David Weiss: You Wanna Bet?

Can golf be enjoyed with no green on the line? 

You may well remember the indecisive prince whom Shakespeare dubbed Hamlet, the dude who saw six sides to every problem, each stinking alternative no better than the last. Poor chump, he’d probably take twenty minutes in a Denny’s trying to decide between the “Pancake Puppies” and the “Grand Slamwich.”

But why is a shallow, un-introspective type like myself, a mere golf writer, thinking about Hamlet in the first place? Surely not to set up another cheap paraphrase of his most famous line! Okay, I confess, it was all in the name of a pretentious intro to a rather pedestrian topic: gambling while golfing.

To bet or not to bet, that is the question — whether ‘tis salutary for one’s game to have a little something at stake when you’re staring down that six-footer, or to play mano-a-mano against unseen opponents like Pete Dye or Robert Trent Jones, for the mere pride of momentarily conquering one of their devious designs.

In other words, is one better off staying in a Zen-like zone, smelling the pine trees and seeking ego transcendence, or trying to get deep inside the wallet of a friend or relative you’d secretly like to crush under a hail of pars and birdies?

C’mon, admit it, merely humiliating an opponent isn’t satisfaction enough — but impoverishing them while doing so, now that’s a noble endeavor. Or as my man Ham-dogg put it: “A consummation devoutly to be wished.” Man, that Dane could sure talk some high-class trash!

So why not set up a few slings and arrows in the fairway of your mind, and see if a little cash-money pressure results in improved performance or, instead, makes you fold up like an origami butterfly? Do you believe in your game enough to back yourself with a little legal tender? Or are you too yellow to risk the green? 

I may as well be honest and admit that I’m one of the timid types myself – risk-averse they call it. Even the prospect of losing five bucks a side makes me feel like I’m playing for my very life against one of Saddam Hussein’s sadistic sons. Of course, even if I made a string of eighteen birdies, my man Qusay would still have clobbered me senseless with a solid-gold Ginty, just for ships and squiggles.

Not that it’s much safer gambling with people you know, when love and friendship may be at stake along with the exchange of a few dollar bills. My older brother insists that we “make a game” before a round begins, both of us knowing full well that neither will ever actually pay up. The point is that one of us wins and the other loses, a sum far more precious than the mere glimmer of gold.

Aye, but here’s the rub! My dear brother Leon is already one of the most annoying people one will ever golf with — a walking thesaurus of gratuitous self-commentary and corny half-witticisms. But heaven help you if he’s actually your opponent, for he will now employ his lethal arsenal of inanities to purposely unnerve you, to get into your head like a plaid-clad tapeworm. I’ll give you a for instance….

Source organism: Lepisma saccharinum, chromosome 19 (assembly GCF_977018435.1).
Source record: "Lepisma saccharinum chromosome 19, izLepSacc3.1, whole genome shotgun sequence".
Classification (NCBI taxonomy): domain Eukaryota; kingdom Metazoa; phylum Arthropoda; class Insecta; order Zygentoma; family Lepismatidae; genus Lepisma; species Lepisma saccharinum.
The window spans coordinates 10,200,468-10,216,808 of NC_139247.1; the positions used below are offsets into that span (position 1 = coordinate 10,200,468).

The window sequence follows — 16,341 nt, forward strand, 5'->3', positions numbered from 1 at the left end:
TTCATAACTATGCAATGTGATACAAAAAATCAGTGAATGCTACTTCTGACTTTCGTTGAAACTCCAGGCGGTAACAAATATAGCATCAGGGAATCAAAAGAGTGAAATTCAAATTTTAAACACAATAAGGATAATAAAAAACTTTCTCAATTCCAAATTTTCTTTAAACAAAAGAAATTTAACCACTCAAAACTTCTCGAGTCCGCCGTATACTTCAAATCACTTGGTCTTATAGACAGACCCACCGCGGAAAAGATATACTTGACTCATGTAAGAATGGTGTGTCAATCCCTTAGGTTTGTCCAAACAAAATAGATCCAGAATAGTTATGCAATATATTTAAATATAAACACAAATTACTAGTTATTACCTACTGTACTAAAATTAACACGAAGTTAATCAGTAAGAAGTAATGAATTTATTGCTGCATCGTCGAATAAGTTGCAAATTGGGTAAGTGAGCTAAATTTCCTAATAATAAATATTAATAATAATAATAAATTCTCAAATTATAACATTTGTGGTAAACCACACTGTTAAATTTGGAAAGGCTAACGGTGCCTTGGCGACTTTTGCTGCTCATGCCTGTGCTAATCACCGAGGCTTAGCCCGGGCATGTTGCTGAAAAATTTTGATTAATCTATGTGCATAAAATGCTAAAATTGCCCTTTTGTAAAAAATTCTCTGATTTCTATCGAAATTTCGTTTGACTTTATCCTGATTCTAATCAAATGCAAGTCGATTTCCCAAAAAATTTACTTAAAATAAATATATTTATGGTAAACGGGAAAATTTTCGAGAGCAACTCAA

Let’s say that I’m about to attempt a short putt worth a few skins, just after hearing my brother say with great solemnity: “I’m going to have to make you putt that. It’s definitely outside the leather!” Then, as I settle into my address position, mere moments from profit and glory, he quietly whispers: “Knock it in.”

Now just in case you don’t have Google’s translator button handy, what my brother really means is that I should stiffen up and yank the shot six inches to the left. But being the devious lawyer that he is, his patently insincere “encouragement” is actually intended to promote failure, not success. And inevitably, I will miss the godforsaken gimme and then secretly hope that he drives his golf cart into a gator-infested swamp.

What’s even worse is making a game with a near-stranger, telling them honestly that you’re a twelve-handicap, then uncharacteristically playing out of your shoes. I did that in a match against the delightfully mordant Larry David, shooting a smooth 77 and then having him order me “off the island.” We were playing at his private club on Martha’s Vineyard and I diplomatically asked that he donate my $20 winnings to the charity of his choice.

Of course, all of this blather is academic, given that gambling at golf is technically illegal. Police are currently investigating the Tarpon Springs Golf Course near Tampa Bay, where club officials collect money from members to fund tournament purses. I’m no legal eagle, but I’ll lay five to one on a double-sawbuck that the golfers go free.

For the record, one of my favorite local courses, Rustic Canyon, holds a Wednesday Skins Game and openly posts the winners on its Facebook page. Not that I’ve ever actually participated myself. Why? Because like my man Hamlet, “I am pigeon-liver’d and lack gall.” I should probably get myself to a nunnery and try to hustle the sisters out of a few bucks. Them I could handle…

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